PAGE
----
Star formation rates derived through pan-spectral analysis of a sample of ~ 30.000 galaxies drawn from the Galaxy and Mass Assembly (GAMA) survey. In order to get the SFR in different bands (by means of linear scaling factors derived from population synthesis models), dust obscuration corrections are applied to the Hα, [OII] and UV luminosities by using a range of extinction laws drawn from the literature. 
The results of this study clearly show that the fine-tuned Fischera & Dopita (2005) obscuration curve (Rv = 4.5) give the best agreement when comparing the different corrected SFR indicators. One interesting finding of the paper is that the 2200 Å feature present in the obscuration curves of the Milky way, has to be removed in order to obtain complete consistency between all SFR indicators suggesting that this feature may not be common in the average integrated attenuation of galaxy emission.
The last part of this paper attempt to give constraints on the star formation history of local Universe galaxies by comparing the corrected data with the predictions of evolutionary synthesis models. The evolutionary paths are computed by assuming an exponentially decaying SFR and give the best fit to the data by using a Baldry & Glazebrook (2003) IMF with a characteristic SFR decay of 90 Myrs, which correspond to stellar population ages of the galaxies ranging from 200 to 500 Myrs.

30 August 2010

Evolution of Galaxy Stellar Mass Functions, Mass Densities, and Mass to Light ratio from z~7 to z~4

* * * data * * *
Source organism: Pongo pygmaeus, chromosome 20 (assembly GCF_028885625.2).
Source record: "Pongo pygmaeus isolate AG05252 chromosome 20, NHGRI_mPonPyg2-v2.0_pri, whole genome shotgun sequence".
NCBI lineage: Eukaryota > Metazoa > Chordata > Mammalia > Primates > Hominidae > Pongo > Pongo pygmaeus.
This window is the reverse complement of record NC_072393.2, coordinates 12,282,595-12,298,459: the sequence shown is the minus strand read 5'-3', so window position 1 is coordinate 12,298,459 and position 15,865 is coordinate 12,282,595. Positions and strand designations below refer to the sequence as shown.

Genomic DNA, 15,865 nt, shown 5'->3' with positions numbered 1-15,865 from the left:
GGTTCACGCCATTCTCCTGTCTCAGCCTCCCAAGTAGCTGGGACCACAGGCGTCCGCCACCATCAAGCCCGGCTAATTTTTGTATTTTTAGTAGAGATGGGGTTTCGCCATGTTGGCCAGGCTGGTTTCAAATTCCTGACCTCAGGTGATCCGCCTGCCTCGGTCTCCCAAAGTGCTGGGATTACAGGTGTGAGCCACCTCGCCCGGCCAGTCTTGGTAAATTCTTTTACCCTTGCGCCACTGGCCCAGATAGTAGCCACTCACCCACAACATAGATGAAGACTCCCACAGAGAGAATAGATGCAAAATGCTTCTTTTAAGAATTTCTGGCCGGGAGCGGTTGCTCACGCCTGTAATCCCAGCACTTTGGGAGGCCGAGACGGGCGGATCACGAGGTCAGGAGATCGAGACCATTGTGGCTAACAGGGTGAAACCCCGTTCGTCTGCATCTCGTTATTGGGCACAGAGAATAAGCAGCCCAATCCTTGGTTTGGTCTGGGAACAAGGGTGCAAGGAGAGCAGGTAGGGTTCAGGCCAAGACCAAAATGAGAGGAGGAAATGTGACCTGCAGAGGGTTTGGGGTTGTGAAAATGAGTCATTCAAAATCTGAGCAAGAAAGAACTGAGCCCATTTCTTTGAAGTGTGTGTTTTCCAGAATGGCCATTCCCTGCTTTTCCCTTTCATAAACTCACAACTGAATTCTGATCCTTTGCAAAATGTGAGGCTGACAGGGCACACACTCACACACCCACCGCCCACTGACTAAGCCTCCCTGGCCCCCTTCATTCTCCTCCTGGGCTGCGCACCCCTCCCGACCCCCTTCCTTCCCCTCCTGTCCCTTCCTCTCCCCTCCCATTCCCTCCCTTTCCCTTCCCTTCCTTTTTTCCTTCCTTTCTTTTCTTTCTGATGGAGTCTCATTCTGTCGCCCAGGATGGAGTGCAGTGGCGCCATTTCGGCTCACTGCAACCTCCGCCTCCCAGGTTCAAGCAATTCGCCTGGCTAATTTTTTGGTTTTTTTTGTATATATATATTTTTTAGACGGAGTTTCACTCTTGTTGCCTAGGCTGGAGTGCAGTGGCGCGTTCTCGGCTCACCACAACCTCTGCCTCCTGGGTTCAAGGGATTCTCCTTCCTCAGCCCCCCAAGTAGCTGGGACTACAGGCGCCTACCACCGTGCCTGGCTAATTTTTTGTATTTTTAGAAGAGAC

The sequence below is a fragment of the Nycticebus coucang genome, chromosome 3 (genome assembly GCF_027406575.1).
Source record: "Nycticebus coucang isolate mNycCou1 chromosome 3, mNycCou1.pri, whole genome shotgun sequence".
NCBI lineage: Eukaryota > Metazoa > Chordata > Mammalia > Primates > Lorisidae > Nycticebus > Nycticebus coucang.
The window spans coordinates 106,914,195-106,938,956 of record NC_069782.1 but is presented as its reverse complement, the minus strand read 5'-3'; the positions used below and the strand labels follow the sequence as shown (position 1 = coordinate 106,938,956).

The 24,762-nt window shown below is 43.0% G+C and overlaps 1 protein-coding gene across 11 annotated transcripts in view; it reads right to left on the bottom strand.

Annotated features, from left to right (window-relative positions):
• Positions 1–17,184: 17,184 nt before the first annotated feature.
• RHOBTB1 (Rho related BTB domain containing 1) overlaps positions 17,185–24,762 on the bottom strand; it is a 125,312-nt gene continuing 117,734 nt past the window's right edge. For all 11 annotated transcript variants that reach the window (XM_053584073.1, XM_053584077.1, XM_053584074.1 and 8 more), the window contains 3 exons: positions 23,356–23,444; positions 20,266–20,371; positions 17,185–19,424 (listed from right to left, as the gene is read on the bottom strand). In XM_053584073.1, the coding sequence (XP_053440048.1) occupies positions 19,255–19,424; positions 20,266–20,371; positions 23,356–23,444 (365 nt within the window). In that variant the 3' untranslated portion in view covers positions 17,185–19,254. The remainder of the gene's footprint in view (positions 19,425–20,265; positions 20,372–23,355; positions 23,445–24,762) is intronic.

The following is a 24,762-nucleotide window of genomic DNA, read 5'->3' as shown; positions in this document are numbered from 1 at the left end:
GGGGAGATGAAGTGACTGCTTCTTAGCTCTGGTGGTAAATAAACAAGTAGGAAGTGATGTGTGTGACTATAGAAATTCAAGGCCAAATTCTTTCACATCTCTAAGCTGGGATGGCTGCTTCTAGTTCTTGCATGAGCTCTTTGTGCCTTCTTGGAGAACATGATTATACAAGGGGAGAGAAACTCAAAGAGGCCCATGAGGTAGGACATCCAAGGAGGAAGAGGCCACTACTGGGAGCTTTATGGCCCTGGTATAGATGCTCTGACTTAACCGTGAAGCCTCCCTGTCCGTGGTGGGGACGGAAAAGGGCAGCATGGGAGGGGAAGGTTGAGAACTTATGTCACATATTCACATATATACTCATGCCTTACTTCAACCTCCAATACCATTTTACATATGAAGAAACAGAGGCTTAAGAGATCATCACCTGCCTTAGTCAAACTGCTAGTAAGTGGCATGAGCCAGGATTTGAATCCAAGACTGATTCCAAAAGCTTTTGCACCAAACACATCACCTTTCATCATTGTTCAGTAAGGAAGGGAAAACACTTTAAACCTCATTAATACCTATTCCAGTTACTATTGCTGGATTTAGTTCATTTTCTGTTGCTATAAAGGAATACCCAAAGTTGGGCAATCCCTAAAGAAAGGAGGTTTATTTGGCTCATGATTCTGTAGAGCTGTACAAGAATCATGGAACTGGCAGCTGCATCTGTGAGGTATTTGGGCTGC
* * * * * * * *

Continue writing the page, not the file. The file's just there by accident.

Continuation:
Authors: Gonzalez, Labbé, Bouwens, Illingworth, Franx, Kriek
Link to article: arXiv:1008.3901v1

This paper address a very important question about the built-up and evolution of galaxies at high redshift, by deriving stellar masses from SED fitting for ~400 LBG observed with Hubble-WFC3/IR and Spitzer-IRAC in the GOODS South field. Using Bruzual & Charlot models with a Salpeter IMf, masses are obtained assuming a constant Star Formation History for galaxies. 

By fitting the Mass vs Luminosity relation at z~4 - with a slope that makes the M/L ratio increase with luminosity - and finding no clear evidence for evolution with redshift, this work use the UV Luminosity Functions of Bouwens et al. (2007-2010) and Monte-Carlo simulations to derive Mass Functions (MF) at z~4,5,6,7. The results show a significant difference with theoretical expectations from numerical simulations, and especially a much more flatter faint end slope.